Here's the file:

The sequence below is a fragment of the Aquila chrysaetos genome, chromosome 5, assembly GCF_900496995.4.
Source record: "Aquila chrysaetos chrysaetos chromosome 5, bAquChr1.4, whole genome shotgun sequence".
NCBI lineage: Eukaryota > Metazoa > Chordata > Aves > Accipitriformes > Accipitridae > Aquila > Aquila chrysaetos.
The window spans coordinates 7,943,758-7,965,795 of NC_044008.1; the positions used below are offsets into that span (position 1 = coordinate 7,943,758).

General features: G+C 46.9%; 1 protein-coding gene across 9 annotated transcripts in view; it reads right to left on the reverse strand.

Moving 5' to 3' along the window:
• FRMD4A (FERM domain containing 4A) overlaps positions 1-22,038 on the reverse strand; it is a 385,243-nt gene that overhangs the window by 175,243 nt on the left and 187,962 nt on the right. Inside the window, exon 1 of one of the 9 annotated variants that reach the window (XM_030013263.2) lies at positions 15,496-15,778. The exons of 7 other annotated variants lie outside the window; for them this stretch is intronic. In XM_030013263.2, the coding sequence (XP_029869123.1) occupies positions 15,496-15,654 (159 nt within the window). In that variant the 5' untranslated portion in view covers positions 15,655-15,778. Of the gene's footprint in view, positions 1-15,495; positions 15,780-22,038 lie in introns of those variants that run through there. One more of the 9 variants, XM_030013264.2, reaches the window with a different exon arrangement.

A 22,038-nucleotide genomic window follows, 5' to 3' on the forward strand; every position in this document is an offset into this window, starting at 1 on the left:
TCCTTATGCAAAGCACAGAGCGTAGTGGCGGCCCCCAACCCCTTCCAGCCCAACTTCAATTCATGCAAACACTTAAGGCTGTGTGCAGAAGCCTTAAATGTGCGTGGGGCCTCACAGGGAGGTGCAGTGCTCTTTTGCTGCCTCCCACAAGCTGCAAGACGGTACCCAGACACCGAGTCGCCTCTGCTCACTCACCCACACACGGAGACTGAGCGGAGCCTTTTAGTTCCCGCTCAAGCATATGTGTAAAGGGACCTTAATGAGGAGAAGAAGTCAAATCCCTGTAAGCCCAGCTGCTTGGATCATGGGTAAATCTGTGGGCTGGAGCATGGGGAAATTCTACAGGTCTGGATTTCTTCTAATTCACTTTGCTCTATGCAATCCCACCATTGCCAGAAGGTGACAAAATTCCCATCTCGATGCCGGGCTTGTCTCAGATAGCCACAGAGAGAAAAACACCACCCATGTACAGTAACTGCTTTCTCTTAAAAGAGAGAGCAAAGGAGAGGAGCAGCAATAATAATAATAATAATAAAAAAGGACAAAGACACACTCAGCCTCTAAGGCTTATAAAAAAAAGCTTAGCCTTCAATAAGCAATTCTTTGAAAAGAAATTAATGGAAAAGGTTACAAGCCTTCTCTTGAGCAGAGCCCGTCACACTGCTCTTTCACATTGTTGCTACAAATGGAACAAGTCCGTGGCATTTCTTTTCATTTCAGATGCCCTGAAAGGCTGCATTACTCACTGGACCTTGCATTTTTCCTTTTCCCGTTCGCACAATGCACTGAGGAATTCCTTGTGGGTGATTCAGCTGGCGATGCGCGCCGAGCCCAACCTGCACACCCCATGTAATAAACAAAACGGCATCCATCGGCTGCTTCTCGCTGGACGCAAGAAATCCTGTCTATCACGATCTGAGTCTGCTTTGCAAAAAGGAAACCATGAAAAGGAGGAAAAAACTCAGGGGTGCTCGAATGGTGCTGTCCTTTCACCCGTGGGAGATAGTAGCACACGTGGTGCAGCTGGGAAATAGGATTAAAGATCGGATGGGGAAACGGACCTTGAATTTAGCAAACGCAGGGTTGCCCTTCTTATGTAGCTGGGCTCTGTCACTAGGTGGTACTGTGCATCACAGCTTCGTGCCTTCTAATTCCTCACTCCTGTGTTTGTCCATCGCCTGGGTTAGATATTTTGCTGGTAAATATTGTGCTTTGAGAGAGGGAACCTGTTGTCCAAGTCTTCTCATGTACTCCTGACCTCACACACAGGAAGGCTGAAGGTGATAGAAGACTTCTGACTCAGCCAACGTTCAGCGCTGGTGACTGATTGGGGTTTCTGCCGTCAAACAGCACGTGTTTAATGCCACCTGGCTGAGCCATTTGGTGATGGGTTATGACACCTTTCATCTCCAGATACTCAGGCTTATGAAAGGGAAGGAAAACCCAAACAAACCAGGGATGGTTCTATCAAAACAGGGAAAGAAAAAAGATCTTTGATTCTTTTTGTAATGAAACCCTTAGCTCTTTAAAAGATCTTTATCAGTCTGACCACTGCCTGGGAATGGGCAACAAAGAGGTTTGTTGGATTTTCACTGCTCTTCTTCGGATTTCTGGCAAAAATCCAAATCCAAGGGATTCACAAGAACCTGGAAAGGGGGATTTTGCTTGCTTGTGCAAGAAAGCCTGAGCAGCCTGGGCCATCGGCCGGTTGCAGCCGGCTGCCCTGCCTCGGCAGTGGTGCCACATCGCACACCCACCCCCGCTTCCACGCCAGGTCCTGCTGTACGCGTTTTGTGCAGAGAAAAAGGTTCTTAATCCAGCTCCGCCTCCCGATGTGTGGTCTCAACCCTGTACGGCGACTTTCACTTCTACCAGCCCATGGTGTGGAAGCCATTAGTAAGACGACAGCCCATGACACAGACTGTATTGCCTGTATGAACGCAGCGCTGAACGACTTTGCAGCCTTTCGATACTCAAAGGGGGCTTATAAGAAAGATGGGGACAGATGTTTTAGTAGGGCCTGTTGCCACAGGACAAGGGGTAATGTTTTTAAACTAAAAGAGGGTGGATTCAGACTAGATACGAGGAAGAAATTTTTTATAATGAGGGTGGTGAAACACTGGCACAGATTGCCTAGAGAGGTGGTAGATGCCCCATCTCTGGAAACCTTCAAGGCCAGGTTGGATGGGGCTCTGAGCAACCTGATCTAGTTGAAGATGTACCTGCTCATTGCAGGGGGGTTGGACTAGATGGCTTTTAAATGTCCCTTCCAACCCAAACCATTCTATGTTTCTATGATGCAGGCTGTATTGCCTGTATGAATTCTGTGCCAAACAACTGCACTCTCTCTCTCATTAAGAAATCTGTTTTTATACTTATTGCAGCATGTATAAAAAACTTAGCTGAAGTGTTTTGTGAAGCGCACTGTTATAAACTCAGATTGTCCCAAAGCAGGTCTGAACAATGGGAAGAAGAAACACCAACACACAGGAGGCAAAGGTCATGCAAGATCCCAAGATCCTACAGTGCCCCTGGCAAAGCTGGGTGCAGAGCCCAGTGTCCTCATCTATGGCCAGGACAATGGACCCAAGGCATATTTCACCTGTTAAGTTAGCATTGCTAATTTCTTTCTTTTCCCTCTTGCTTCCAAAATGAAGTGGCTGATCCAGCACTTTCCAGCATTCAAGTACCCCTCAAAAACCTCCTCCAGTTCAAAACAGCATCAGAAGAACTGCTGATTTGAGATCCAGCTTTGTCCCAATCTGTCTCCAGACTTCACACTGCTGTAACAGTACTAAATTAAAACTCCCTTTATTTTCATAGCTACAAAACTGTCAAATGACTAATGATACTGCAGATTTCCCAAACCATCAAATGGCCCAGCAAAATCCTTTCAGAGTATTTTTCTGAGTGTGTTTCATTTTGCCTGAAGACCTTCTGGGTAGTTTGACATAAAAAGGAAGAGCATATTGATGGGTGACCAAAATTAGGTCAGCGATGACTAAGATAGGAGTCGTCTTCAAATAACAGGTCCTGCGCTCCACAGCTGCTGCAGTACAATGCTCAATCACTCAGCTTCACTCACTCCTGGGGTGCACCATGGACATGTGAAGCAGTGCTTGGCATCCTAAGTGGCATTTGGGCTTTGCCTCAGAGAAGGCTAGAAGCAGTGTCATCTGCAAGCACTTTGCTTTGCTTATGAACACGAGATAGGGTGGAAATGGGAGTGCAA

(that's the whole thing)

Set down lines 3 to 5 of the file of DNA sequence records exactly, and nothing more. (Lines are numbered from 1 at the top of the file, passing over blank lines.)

NCBI lineage: Eukaryota > Metazoa > Chordata > Aves > Accipitriformes > Accipitridae > Aquila > Aquila chrysaetos.
The window spans coordinates 7,943,758-7,965,795 of NC_044008.1; the positions used below are offsets into that span (position 1 = coordinate 7,943,758).

General features: G+C 46.9%; 1 protein-coding gene across 9 annotated transcripts in view; it reads right to left on the reverse strand.